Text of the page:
It's been a while since I've written a proper entry on here about anything, so I thought I would start off with something that interested me lately, which is Pokemon Tretta.
Basically this is one of the many arcade games that you find in arcades/toy stores around Japan. You put in 100yen, and have a choice of either playing the game to earn a Pokemon disc, or you can skip the game and just get the disc straight away.
The game works very much like a Pokemon battle, you can either use your own discs to select your 3 Pokemon or use the default Pokemon given to you if you do not have any discs yet.
After playign the battle, you are given the chance to catch the 3 wild Pokemon you have just faced off against. Once caught you are given the choice to select which Pokemon you would like the disc to be dispensed for, if you have caught more than one than you are given the choice to insert another 100yen coin for the machine to dispense the disc for that Pokemon.
It's fairly straightforward, and I managed to play through it with a basic understanding of Japanese.
If you would like to read more about the game you can check out Bulbapedia.
So onto what I wanted to write about today. As you can see above these are the various discs that are dispensed from the machine.
As far as I am aware the different colours correspond to the different series in the game.
For example the white discs belong to series 1, green is series 3, etc.
The orange ones though belong to the Promotional series, these are usually given out with magazines or, in the case of the Red Genesect shown, when you go to watch a Pokemon movie in the cinema.
Although the earlier series only have the Pokemon names written in Japanese, the latest series also has their names written in English.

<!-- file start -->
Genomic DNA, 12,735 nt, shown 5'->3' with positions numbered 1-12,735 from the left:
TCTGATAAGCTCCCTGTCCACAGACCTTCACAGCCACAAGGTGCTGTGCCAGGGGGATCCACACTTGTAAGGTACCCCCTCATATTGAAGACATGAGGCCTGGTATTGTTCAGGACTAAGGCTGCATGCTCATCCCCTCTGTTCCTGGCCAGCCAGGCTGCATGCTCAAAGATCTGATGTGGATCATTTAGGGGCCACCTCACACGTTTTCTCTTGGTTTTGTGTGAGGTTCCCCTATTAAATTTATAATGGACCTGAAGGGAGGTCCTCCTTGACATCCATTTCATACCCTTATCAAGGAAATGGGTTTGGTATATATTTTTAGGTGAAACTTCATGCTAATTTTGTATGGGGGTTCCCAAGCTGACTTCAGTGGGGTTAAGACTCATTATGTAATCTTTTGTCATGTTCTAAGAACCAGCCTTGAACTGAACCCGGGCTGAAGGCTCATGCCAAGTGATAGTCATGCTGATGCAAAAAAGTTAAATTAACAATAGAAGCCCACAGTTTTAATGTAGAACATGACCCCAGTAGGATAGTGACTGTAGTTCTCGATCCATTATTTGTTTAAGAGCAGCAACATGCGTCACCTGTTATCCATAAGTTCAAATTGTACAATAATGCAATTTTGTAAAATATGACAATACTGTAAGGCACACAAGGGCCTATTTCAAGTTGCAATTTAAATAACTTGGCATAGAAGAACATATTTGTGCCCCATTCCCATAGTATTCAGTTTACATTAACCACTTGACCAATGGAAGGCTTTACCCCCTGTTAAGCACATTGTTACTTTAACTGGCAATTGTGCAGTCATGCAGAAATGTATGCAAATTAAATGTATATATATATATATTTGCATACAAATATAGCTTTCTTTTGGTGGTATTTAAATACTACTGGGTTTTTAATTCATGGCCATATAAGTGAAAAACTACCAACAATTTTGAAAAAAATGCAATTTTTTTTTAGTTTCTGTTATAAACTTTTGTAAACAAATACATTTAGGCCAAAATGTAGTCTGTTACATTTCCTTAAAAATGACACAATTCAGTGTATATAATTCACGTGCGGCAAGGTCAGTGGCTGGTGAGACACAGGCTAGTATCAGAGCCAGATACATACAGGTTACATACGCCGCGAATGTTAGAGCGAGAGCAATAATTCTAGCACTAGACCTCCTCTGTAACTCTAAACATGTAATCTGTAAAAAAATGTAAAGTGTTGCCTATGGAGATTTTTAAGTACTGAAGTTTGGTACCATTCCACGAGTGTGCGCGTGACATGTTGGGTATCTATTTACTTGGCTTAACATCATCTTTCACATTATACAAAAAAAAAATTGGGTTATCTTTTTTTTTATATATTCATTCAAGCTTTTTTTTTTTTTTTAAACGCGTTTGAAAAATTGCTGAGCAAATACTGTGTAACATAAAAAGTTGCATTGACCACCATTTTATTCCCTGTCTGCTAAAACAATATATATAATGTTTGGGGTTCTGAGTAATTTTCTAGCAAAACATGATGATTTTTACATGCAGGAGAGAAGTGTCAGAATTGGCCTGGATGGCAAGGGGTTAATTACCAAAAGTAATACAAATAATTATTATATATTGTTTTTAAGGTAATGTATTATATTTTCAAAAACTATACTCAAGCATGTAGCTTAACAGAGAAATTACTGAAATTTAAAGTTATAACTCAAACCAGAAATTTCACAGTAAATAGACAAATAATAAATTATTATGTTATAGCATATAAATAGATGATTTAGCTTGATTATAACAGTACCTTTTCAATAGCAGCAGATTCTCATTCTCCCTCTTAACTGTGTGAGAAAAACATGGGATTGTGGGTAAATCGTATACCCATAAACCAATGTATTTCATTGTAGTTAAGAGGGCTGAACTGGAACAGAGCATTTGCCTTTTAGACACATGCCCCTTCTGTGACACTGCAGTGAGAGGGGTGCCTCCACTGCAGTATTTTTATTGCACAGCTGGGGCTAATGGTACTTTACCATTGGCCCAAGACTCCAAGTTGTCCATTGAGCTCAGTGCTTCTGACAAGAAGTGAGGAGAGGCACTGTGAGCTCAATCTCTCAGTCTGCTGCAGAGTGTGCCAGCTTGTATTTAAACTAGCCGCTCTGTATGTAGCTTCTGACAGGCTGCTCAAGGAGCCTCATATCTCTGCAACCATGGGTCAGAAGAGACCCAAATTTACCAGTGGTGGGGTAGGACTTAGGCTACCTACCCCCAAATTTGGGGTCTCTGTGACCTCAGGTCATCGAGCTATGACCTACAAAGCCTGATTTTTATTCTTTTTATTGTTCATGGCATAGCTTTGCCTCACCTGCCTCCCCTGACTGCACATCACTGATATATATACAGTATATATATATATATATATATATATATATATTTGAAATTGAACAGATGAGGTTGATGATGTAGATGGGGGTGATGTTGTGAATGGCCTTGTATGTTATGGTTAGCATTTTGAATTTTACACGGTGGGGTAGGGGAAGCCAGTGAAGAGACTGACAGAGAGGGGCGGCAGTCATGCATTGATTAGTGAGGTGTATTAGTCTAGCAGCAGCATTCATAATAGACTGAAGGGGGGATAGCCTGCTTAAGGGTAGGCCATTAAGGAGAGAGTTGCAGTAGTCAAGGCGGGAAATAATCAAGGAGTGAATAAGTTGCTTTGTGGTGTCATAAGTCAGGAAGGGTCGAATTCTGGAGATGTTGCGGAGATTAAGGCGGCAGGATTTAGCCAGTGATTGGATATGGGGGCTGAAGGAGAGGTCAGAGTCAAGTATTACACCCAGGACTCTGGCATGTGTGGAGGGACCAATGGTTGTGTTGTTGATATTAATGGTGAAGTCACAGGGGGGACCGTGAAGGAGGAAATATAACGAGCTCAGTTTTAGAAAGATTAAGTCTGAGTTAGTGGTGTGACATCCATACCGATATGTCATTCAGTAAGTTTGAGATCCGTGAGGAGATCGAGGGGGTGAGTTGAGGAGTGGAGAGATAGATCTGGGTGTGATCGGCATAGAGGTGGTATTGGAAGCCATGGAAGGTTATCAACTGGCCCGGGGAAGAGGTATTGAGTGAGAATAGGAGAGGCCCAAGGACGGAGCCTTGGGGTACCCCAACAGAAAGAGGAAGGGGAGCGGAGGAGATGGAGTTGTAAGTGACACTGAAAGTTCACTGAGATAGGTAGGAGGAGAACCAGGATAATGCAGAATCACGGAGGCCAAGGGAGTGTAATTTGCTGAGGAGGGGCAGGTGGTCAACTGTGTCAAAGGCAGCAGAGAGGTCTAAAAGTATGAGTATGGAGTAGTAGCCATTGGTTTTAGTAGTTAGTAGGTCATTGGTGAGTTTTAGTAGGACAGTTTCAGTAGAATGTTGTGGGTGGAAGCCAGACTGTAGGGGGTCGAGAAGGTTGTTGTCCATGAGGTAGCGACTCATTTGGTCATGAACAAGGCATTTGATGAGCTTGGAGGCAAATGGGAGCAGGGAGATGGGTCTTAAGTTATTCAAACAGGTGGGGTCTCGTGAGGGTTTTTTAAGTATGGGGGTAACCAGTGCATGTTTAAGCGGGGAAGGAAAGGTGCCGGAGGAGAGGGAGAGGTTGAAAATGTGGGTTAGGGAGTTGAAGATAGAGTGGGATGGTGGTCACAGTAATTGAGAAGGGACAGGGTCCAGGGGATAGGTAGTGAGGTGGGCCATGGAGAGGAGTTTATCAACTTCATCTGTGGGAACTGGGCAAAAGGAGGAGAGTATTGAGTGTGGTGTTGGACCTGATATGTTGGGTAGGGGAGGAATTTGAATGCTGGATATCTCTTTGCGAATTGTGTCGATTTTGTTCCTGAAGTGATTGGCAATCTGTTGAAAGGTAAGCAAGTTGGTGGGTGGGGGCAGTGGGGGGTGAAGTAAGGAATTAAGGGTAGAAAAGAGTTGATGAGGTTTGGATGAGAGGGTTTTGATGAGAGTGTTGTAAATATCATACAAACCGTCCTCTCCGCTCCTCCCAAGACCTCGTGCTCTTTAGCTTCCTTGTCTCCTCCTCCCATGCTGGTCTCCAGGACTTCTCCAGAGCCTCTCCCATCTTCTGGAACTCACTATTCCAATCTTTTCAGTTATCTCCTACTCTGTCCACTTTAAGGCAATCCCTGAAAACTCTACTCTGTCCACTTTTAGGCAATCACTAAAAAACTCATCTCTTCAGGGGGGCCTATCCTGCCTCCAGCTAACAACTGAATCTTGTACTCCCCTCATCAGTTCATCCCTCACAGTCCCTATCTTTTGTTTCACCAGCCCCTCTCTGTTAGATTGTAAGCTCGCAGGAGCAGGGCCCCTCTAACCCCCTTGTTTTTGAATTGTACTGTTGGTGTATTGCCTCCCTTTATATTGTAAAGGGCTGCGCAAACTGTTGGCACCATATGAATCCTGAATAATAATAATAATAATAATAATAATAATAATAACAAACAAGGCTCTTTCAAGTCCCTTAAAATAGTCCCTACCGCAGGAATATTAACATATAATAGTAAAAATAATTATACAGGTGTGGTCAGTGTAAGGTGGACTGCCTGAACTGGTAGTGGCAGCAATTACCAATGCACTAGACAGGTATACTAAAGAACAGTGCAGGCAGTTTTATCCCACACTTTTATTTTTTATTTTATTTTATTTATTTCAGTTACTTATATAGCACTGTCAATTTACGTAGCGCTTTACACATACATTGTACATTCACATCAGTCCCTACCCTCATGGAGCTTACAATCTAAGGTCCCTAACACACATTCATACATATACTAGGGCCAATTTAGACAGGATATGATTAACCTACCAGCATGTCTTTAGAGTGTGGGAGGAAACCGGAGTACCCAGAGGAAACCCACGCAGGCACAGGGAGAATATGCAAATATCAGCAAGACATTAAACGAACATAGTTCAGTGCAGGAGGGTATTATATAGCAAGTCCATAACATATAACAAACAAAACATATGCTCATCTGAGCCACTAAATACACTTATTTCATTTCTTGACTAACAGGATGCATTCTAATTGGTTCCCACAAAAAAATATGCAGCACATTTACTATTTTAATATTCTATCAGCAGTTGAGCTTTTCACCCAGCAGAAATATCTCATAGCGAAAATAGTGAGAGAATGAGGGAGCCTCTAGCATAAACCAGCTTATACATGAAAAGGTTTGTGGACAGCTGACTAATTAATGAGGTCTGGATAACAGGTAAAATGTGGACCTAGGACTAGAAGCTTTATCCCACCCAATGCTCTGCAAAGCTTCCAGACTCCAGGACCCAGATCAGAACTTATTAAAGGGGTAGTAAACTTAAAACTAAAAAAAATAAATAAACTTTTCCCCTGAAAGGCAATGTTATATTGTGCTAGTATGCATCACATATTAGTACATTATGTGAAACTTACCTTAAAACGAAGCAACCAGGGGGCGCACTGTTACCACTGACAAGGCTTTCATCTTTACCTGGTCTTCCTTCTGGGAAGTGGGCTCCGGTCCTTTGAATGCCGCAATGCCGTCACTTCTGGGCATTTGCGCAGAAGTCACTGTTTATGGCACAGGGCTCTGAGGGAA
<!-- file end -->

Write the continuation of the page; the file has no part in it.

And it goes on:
Also you may notice the Chandelure is a bit shiny. In the case you catch a 'strong' Pokemon the disc that you are dispensed with have that glittery sticker instead of the normal one.
On the side of each discis the name of each Pokemon in Japanese, as well as what I believe is the series number and the number or that Pokemon in the current series. Also if you look closely the spines for each disc contain part of an image of a Pokemon, meaning that if you collect a set you can see some pictures of various Pokemon.
On the back are the details of the stats of each Pokemon.
On the top you can see what attacks the Pokemon is capable of doing, through the centre (depending on the series) is the HP level, energy level, and description, and finally on the bottom are the stats for attack, defense, speed.
Generally speaking I'm not a Pokemon fan but after reading about the massive add-on for the 3DS game Pokemon Tretta Lab I was inclined to check it out. It's quite an interesting game, I'd never played one of these 'card' games before so it was a nice entry point into these types of machines.
At the moment I have a few of these discs up on auction on eBay, so if you are interested you can check out my current auctions here.